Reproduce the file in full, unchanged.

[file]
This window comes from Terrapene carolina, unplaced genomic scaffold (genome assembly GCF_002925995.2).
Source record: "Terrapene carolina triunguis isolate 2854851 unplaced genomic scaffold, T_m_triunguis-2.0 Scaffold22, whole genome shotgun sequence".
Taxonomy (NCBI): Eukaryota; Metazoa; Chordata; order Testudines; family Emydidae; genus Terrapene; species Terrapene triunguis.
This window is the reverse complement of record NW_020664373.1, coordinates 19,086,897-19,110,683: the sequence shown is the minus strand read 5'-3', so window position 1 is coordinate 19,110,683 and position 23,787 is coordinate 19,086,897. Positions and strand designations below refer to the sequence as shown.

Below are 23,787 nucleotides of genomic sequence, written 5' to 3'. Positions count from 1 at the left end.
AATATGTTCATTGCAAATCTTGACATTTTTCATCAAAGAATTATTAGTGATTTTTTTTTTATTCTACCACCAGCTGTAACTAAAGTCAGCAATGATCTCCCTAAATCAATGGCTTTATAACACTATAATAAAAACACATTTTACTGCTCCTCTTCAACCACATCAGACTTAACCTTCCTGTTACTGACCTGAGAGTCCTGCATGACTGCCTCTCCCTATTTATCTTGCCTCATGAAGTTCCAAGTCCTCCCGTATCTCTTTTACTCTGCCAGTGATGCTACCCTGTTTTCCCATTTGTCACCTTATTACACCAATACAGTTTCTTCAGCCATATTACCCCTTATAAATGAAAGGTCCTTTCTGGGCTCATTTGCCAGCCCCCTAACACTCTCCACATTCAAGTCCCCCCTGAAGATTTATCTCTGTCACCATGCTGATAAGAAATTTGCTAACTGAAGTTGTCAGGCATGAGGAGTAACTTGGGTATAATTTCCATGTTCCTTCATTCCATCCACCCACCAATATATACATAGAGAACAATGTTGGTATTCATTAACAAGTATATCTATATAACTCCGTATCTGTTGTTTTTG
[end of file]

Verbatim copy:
This window comes from Terrapene carolina, unplaced genomic scaffold (genome assembly GCF_002925995.2).
Source record: "Terrapene carolina triunguis isolate 2854851 unplaced genomic scaffold, T_m_triunguis-2.0 Scaffold22, whole genome shotgun sequence".
Taxonomy (NCBI): Eukaryota; Metazoa; Chordata; order Testudines; family Emydidae; genus Terrapene; species Terrapene triunguis.
This window is the reverse complement of record NW_020664373.1, coordinates 19,086,897-19,110,683: the sequence shown is the minus strand read 5'-3', so window position 1 is coordinate 19,110,683 and position 23,787 is coordinate 19,086,897. Positions and strand designations below refer to the sequence as shown.

Below are 23,787 nucleotides of genomic sequence, written 5' to 3'. Positions count from 1 at the left end.
AATATGTTCATTGCAAATCTTGACATTTTTCATCAAAGAATTATTAGTGATTTTTTTTTTATTCTACCACCAGCTGTAACTAAAGTCAGCAATGATCTCCCTAAATCAATGGCTTTATAACACTATAATAAAAACACATTTTACTGCTCCTCTTCAACCACATCAGACTTAACCTTCCTGTTACTGACCTGAGAGTCCTGCATGACTGCCTCTCCCTATTTATCTTGCCTCATGAAGTTCCAAGTCCTCCCGTATCTCTTTTACTCTGCCAGTGATGCTACCCTGTTTTCCCATTTGTCACCTTATTACACCAATACAGTTTCTTCAGCCATATTACCCCTTATAAATGAAAGGTCCTTTCTGGGCTCATTTGCCAGCCCCCTAACACTCTCCACATTCAAGTCCCCCCTGAAGATTTATCTCTGTCACCATGCTGATAAGAAATTTGCTAACTGAAGTTGTCAGGCATGAGGAGTAACTTGGGTATAATTTCCATGTTCCTTCATTCCATCCACCCACCAATATATACATAGAGAACAATGTTGGTATTCATTAACAAGTATATCTATATAACTCCGTATCTGTTGTTTTTG